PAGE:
ith the pending issues on malnutrition and healthy illiteracy, the focus has been turned towards the potentials share of the gaming industry in attaining the elusive health-for-all across developmental stages. Game usability testing has yielded many positive effects for both the gaming company and the gamer, but is given little attention when it comes to games for health. This paper sought to determine the system usability of a researcher-made computer game for health and test the effect of player demographics to usability and usability to the player’s intention to participate in gaming. The results showed that majority of the respondents (n=30) agreed that the game handed to them was usable (x̄=5.40; SD=0.88) and that they would play the game at the soonest time possible (x̄=1.43; SD=0.68). Regression analysis showed that player demographics is not a determinant of the player’s perception of game usability (r=0.18; p=0.82), but usability has shown to have a significant effect of the player’s intention to play the game (r=0.67; p=0.00). This paper is meritorious in providing empirical evidence of the importance of usability testing before handing down games for health to the target consumers.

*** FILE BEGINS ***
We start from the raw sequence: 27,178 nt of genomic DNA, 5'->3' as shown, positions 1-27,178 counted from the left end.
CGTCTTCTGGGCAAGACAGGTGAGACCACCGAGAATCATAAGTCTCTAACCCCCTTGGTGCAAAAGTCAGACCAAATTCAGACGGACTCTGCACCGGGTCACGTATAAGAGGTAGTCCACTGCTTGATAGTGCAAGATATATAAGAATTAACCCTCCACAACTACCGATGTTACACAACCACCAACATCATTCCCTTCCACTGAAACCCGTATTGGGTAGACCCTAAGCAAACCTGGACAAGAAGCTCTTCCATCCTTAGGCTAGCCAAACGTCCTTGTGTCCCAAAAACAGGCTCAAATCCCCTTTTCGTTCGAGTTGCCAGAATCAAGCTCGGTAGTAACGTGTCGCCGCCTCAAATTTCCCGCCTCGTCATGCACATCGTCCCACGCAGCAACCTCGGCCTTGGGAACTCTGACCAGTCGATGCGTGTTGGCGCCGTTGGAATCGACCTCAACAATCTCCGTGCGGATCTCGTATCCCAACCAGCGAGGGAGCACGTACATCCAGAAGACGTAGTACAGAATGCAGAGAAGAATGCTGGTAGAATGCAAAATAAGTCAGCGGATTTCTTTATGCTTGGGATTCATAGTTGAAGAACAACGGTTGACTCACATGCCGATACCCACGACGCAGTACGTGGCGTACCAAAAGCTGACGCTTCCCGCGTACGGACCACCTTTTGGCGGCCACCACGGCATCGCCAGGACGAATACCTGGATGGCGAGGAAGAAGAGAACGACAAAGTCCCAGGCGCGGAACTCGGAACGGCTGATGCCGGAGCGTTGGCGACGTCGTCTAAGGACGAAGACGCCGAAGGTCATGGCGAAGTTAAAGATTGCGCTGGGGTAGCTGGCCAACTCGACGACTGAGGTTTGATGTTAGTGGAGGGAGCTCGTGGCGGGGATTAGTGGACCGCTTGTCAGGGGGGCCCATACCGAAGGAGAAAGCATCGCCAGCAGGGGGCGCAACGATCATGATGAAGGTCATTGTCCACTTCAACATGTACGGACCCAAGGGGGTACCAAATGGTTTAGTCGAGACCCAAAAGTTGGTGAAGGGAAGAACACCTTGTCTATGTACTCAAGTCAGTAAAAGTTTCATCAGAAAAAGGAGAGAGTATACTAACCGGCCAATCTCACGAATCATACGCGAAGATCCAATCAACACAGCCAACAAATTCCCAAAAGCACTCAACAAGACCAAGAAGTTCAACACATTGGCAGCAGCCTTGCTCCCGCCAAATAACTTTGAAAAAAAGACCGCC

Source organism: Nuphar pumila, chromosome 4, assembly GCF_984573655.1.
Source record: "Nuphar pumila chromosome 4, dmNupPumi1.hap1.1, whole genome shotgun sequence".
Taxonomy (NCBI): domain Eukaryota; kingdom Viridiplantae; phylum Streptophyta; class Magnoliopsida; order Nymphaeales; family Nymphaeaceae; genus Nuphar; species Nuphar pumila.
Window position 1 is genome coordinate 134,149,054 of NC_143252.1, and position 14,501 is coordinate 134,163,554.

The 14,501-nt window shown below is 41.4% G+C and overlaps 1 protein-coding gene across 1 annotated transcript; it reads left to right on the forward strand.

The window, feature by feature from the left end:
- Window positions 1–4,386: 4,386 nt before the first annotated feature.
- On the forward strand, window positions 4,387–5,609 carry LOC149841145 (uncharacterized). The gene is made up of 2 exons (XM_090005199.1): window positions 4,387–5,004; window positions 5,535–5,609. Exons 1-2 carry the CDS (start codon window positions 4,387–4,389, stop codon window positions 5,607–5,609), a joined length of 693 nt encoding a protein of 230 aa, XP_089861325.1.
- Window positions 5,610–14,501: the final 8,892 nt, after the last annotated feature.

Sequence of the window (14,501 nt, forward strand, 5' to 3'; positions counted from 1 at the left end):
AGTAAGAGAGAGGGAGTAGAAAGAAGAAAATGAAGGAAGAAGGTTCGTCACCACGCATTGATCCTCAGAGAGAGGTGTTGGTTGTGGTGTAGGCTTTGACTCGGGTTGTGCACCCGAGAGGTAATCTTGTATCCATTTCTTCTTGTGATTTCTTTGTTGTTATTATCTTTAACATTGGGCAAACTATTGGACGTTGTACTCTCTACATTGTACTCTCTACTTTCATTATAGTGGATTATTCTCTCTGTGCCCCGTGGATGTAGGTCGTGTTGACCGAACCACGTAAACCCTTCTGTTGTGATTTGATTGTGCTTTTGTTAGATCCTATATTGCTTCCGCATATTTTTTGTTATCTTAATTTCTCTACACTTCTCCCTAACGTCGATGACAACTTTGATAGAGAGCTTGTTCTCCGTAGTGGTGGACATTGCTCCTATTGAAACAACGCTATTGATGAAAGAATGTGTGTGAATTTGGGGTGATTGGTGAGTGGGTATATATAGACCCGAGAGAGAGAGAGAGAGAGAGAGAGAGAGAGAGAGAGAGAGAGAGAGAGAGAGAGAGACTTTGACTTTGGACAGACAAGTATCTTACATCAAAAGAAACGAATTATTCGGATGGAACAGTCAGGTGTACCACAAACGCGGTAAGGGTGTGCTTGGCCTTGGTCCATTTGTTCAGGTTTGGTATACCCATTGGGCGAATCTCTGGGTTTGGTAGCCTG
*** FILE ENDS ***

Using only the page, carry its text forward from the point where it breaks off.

Michael Joseph Diño, Our Lady of Fatima University, Philippines
Christian Del Rosario, Our Lady of Fatima University, Philippines
Jenica Ana Rivero, Our Lady of Fatima University, Philippines
This paper is part of the ACE2013 Conference Proceedings (View)
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